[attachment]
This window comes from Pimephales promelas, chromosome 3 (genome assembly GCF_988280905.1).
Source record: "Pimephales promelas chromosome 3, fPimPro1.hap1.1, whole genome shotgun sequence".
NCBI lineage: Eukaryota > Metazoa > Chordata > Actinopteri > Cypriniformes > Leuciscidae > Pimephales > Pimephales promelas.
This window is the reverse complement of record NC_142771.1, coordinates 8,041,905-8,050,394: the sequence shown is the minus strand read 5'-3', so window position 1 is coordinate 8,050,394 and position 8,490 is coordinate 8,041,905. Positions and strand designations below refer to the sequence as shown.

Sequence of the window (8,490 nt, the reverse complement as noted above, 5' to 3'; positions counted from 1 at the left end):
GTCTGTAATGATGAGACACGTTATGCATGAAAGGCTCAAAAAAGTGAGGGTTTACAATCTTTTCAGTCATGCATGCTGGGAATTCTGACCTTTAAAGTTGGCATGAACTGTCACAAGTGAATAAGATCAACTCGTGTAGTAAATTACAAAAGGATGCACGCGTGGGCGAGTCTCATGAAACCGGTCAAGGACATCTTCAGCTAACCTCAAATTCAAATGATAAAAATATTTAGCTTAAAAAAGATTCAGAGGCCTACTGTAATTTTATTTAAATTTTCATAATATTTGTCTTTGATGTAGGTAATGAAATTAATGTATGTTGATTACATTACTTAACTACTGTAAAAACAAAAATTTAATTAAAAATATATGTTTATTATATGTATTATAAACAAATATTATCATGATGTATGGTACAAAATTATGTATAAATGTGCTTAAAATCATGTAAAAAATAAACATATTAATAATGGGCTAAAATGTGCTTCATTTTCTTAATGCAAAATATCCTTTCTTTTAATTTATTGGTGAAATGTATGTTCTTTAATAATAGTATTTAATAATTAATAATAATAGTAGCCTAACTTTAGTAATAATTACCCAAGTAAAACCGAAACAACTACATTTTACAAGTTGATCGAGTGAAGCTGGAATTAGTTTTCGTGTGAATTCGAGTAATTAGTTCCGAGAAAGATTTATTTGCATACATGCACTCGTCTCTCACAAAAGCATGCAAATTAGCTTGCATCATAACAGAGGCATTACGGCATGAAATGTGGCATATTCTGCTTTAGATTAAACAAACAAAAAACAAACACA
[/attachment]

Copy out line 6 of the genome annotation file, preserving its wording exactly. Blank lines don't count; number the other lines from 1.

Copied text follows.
GTCTGTAATGATGAGACACGTTATGCATGAAAGGCTCAAAAAAGTGAGGGTTTACAATCTTTTCAGTCATGCATGCTGGGAATTCTGACCTTTAAAGTTGGCATGAACTGTCACAAGTGAATAAGATCAACTCGTGTAGTAAATTACAAAAGGATGCACGCGTGGGCGAGTCTCATGAAACCGGTCAAGGACATCTTCAGCTAACCTCAAATTCAAATGATAAAAATATTTAGCTTAAAAAAGATTCAGAGGCCTACTGTAATTTTATTTAAATTTTCATAATATTTGTCTTTGATGTAGGTAATGAAATTAATGTATGTTGATTACATTACTTAACTACTGTAAAAACAAAAATTTAATTAAAAATATATGTTTATTATATGTATTATAAACAAATATTATCATGATGTATGGTACAAAATTATGTATAAATGTGCTTAAAATCATGTAAAAAATAAACATATTAATAATGGGCTAAAATGTGCTTCATTTTCTTAATGCAAAATATCCTTTCTTTTAATTTATTGGTGAAATGTATGTTCTTTAATAATAGTATTTAATAATTAATAATAATAGTAGCCTAACTTTAGTAATAATTACCCAAGTAAAACCGAAACAACTACATTTTACAAGTTGATCGAGTGAAGCTGGAATTAGTTTTCGTGTGAATTCGAGTAATTAGTTCCGAGAAAGATTTATTTGCATACATGCACTCGTCTCTCACAAAAGCATGCAAATTAGCTTGCATCATAACAGAGGCATTACGGCATGAAATGTGGCATATTCTGCTTTAGATTAAACAAACAAAAAACAAACACA